Coax of choice is EcoFlex15Plus. VERY low loss at 2.45GHz and can handle 350W at that freq so OK for my tests.

Sounds like a good amplifier. Can you tell me where to get one? For when my money comes in. How does Ecoflex compare to LMR400? By the way, I have a bunch of unused LMR400 4' and 6' cables with N-Male connectors on them, if anyone is looking.

At 2.5GHZ:

LMR400 22.2 dB loss / 100 mtr, max pwr 330W
EcoFlex15Plus: 14.9 dB loss / 100 mtr, max pwr 350W

Very similar.

As for the 100W amp, a friend of mine who does manuf and sourcing in China found it.
http://www.alibaba.com/product-detail/100w-High-Power-Broadband-Power-amplifier_60125990298.html
You may need to register with Alibaba to see the link.
« Last Edit: 07/29/2015 07:33 AM by TheTraveller »
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Offline frobnicat

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...
-JK

Just some suggestions...

TO THE MEEPERS; This is WHY we need an accurate simulation that shows what happens when the power is turned off. If the losses are small, the resonant wave will persist for some period of time until all the energy decays. We need to know what that decay time really is. In fact, I would predict that the thrust goes up the faster it decays. Thrust persisting after it is turned off is to be expected. The question is, how long does it take for the internal stored energy to dissipate? The higher the Q, the longer it will take to discharge.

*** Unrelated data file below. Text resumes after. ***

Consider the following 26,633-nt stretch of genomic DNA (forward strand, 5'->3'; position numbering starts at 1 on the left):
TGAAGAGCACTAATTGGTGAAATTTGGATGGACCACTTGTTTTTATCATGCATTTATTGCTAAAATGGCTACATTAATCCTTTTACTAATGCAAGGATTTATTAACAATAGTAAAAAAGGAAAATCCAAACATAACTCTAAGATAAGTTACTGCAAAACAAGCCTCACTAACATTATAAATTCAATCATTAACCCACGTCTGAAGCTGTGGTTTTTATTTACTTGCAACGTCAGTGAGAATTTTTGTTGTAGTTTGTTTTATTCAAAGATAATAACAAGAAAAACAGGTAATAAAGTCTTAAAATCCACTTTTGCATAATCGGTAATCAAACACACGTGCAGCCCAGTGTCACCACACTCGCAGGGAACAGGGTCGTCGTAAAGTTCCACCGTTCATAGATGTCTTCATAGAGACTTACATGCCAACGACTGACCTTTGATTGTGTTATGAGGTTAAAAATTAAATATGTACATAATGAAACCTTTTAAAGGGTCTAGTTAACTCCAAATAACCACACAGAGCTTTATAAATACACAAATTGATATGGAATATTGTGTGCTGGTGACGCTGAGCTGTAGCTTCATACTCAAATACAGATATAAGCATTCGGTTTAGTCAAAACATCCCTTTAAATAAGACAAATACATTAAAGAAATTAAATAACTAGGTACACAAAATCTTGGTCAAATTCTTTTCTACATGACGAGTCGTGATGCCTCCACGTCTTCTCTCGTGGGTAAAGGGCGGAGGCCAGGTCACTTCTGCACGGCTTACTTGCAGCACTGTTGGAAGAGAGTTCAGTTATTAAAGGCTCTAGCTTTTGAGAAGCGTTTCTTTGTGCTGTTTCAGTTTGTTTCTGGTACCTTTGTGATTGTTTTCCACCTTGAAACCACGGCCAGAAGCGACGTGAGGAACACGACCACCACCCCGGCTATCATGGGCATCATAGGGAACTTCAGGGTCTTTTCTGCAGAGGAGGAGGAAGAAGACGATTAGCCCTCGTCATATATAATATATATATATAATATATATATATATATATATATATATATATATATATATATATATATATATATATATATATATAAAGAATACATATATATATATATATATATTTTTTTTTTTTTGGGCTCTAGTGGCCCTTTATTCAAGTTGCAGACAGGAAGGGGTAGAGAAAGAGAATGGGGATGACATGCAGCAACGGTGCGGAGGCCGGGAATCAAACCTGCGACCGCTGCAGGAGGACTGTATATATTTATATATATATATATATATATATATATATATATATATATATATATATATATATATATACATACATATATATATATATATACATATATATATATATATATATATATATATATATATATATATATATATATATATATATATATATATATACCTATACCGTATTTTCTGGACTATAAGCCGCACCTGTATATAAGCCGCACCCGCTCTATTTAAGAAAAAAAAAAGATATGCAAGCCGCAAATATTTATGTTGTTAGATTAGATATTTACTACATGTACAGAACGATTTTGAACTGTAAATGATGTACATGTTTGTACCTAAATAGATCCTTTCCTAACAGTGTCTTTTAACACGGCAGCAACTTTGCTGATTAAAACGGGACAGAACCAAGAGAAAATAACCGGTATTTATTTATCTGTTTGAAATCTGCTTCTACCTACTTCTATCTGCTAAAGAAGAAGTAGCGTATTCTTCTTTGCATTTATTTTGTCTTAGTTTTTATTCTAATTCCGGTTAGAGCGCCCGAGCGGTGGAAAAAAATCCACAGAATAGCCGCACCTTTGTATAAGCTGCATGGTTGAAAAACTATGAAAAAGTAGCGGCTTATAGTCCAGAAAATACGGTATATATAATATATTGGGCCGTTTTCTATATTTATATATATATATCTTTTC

DIY's; It would be a good idea to monitor what is going on inside the frustum at all times. Such that you can determine the difference between a hot frustum, and one that is still charged with resonant energy. If there is persistent force after the power is turned off but there is nothing going on inside it, then you know you have an artifact. Just because it's hot doesn't mean it's an artifact. The temperature will follow the power dissipation. As it declines so will the temperature. The two are well correlated, so the fact that the thrust persists and decays with the temperature is to be expected. This alone is not an indication of an artifact. The artifact would be only IF there is no energy inside the frustum doing the work.

How do you reconcile this line of argument with the (way above) 6 orders of magnitude difference in time constants between decaying resonant EM energy (about 1΅s for high Q, probably less than 100ns at Q=50) and apparent lingering "thrust" decaying time >>1s ?

Quote
Still, I would be hard pressed to believe that thermal radiation can exert forces at least an order of magnitude larger than a photon rocket.